(or, without benefit of the XOR operator, the equivalent:  )

and can be described in a truth table:

T Flip-Flop operation [1]
Characteristic table Excitation table
      Comment       Comment
0 0 0 hold state(no clk) 0 0 0 No change
0 1 1 hold state(no clk) 1 1 0 No change
1 0 1 toggle 0 1 1 Complement
1 1 0 toggle 1 0 1 Complement

When T is held high, the toggle flip-flop divides the clock frequency by two; that is if clock frequency is 4 MHz, the output frequency obtained from the flip-flop will be 2 MHz. This 'divide by' feature has application in various types of digital counters. A T flip-flop can also be built using a JK flip-flop (J & K pins are connected together and act as T) or D flip-flop (T input and Qprevious are connected to the D input through an XOR gate).

JK Flip Flops



JK flip flop has 2 inputs labeled J and K, with a CLK input (marked by a triangle) which is fed by a series of 1 and 0.   and   are complementary, and SET (S) and RESET (R) inputs. [3]

The JK flip-flop augments the behavior of the SR flip-flop (J=Set, K=Reset) by interpreting the S = R = 1 condition as a "flip" or toggle command. Specifically, the combination J = 1, K = 0 is a command to set the flip-flop; the combination J = 0, K = 1 is a command to reset the flip-flop; and the combination J = K = 1 is a command to toggle the flip-flop, i.e., change its output to the logical complement of its current value. Setting J = K = 0 does NOT result in a D flip-flop, but rather, will hold the current state. To synthesize a D flip-flop, simply set K equal to the complement of J. The JK flip-flop is, therefore, a universal flip-flop because it can be configured to work as an SR flip-flop, a D flip-flop, or a T flip-flop. NOTE: The flip flop is positive edge triggered (Clock Pulse) as seen in the timing diagram.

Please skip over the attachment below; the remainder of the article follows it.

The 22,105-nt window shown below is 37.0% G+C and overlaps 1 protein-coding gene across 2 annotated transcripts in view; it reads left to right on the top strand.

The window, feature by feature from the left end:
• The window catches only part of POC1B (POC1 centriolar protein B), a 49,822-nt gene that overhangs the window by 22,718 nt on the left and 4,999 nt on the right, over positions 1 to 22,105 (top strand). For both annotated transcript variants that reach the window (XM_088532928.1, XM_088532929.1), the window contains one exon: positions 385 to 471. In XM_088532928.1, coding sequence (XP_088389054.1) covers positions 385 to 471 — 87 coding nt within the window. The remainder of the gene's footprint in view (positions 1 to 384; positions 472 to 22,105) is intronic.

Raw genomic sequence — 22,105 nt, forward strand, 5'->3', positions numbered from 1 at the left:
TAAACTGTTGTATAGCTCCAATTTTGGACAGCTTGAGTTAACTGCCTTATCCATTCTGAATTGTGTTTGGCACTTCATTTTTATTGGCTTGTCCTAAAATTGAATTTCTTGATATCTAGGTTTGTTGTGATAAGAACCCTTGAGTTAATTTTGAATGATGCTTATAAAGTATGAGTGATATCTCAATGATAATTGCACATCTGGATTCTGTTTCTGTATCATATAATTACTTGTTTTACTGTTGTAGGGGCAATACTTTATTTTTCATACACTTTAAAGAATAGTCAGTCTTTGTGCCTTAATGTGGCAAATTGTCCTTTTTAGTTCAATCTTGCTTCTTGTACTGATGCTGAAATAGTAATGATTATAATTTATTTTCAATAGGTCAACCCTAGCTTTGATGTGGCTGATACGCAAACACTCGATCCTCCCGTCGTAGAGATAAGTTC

The characteristic equation of the JK flip-flop is:


and the corresponding truth table is:

JK Flip Flop operation [1]
Characteristic table Excitation table
J K Qnext Comment Q Qnext J K Comment
0 0   hold state 0 0 0 X No change
0 1   reset 0 1 1 X Set
1 0   set 1 0 X 1 Reset
1 1   toggle 1 1 X 0 No change

Note: The origin of the name for the JK flip-flop is detailed by P. L. Lindley, a JPL engineer, in a letter to EDN, an electronics design magazine. The letter is dated June 13, 1968, and was published in the August edition of the newsletter. In the letter, Mr. Lindley explains that he heard the story of the JK flip-flop from Dr. Eldred Nelson, who is responsible for coining the term while working at Hughes Aircraft. Flip-flops in use at Hughes at the time were all of the type that came to be known as J-K. In designing a logical system, Dr. Nelson assigned letters to flip-flop inputs as follows: #1: A & B, #2: C & D, #3: E & F, #4: G & H, #5: J & K.

Another theory holds that the set and reset inputs were given the symbols "J" and "K" after one of the engineers that helped design the J-K flip-flop, Jack Kilby.


  1. a b c Mano, M. Morris (2004). Logic and Computer Design Fundamentals, 3rd Edition. Upper Saddle River, NJ, USA: Pearson Education International. pp. pg283. ISBN 0-13-1911651. {{cite book}}: |pages= has extra text (help); Unknown parameter |coauthors= ignored (|author= suggested) (help)
  2. The D Flip-Flop
  3. D.A.Godse, A.P.Godse Logic Design ISBN 9788184312768